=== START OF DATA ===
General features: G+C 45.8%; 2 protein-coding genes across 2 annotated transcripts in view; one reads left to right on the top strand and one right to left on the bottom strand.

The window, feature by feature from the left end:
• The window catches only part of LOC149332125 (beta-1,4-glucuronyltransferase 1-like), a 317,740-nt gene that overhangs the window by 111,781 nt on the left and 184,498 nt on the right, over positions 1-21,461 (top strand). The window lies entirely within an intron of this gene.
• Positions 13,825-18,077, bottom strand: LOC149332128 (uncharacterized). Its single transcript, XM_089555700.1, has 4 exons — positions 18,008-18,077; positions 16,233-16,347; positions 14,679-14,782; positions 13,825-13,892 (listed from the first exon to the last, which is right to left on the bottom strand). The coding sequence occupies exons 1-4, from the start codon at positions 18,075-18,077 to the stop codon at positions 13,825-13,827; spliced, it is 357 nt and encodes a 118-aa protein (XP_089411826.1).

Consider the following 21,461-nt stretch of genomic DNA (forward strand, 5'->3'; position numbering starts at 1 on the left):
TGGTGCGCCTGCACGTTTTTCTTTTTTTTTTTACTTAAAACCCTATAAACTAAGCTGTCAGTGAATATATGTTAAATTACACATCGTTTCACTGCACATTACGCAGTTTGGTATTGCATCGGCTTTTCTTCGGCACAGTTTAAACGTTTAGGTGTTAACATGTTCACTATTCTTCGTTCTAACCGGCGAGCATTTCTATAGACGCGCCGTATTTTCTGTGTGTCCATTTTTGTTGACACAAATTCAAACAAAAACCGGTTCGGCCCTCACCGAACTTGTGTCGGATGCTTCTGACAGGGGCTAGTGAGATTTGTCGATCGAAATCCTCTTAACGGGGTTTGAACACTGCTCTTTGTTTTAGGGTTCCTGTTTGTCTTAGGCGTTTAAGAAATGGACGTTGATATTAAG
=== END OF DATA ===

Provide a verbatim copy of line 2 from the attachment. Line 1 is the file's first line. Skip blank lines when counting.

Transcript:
The window, feature by feature from the left end: